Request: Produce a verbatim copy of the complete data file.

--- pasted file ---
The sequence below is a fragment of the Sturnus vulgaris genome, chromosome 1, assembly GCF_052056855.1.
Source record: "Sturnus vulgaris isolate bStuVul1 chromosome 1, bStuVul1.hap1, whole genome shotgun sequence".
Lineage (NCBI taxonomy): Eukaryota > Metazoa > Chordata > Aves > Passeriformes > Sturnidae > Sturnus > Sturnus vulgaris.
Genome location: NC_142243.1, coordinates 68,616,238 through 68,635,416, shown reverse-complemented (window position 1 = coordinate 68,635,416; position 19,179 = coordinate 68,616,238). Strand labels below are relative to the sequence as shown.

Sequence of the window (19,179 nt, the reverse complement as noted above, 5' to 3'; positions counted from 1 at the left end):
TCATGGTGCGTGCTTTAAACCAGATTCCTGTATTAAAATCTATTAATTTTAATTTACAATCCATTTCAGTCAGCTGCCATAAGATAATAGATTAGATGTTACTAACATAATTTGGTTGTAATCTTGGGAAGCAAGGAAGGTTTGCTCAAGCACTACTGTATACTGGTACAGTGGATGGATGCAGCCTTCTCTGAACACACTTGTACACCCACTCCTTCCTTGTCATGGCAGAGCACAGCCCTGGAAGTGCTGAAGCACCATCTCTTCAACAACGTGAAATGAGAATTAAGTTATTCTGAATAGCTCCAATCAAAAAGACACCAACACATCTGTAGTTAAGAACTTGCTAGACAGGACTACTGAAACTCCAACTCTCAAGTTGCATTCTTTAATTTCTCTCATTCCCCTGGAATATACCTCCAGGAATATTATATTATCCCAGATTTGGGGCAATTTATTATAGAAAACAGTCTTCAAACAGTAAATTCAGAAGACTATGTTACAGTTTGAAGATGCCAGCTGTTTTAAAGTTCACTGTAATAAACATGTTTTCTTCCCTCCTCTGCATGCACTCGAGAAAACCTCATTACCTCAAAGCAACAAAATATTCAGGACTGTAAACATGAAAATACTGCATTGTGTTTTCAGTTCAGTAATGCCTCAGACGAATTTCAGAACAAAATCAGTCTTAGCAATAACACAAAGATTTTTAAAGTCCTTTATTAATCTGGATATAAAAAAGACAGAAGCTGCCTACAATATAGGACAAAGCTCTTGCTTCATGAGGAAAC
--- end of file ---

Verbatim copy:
The sequence below is a fragment of the Sturnus vulgaris genome, chromosome 1, assembly GCF_052056855.1.
Source record: "Sturnus vulgaris isolate bStuVul1 chromosome 1, bStuVul1.hap1, whole genome shotgun sequence".
Lineage (NCBI taxonomy): Eukaryota > Metazoa > Chordata > Aves > Passeriformes > Sturnidae > Sturnus > Sturnus vulgaris.
Genome location: NC_142243.1, coordinates 68,616,238 through 68,635,416, shown reverse-complemented (window position 1 = coordinate 68,635,416; position 19,179 = coordinate 68,616,238). Strand labels below are relative to the sequence as shown.

Sequence of the window (19,179 nt, the reverse complement as noted above, 5' to 3'; positions counted from 1 at the left end):
TCATGGTGCGTGCTTTAAACCAGATTCCTGTATTAAAATCTATTAATTTTAATTTACAATCCATTTCAGTCAGCTGCCATAAGATAATAGATTAGATGTTACTAACATAATTTGGTTGTAATCTTGGGAAGCAAGGAAGGTTTGCTCAAGCACTACTGTATACTGGTACAGTGGATGGATGCAGCCTTCTCTGAACACACTTGTACACCCACTCCTTCCTTGTCATGGCAGAGCACAGCCCTGGAAGTGCTGAAGCACCATCTCTTCAACAACGTGAAATGAGAATTAAGTTATTCTGAATAGCTCCAATCAAAAAGACACCAACACATCTGTAGTTAAGAACTTGCTAGACAGGACTACTGAAACTCCAACTCTCAAGTTGCATTCTTTAATTTCTCTCATTCCCCTGGAATATACCTCCAGGAATATTATATTATCCCAGATTTGGGGCAATTTATTATAGAAAACAGTCTTCAAACAGTAAATTCAGAAGACTATGTTACAGTTTGAAGATGCCAGCTGTTTTAAAGTTCACTGTAATAAACATGTTTTCTTCCCTCCTCTGCATGCACTCGAGAAAACCTCATTACCTCAAAGCAACAAAATATTCAGGACTGTAAACATGAAAATACTGCATTGTGTTTTCAGTTCAGTAATGCCTCAGACGAATTTCAGAACAAAATCAGTCTTAGCAATAACACAAAGATTTTTAAAGTCCTTTATTAATCTGGATATAAAAAAGACAGAAGCTGCCTACAATATAGGACAAAGCTCTTGCTTCATGAGGAAAC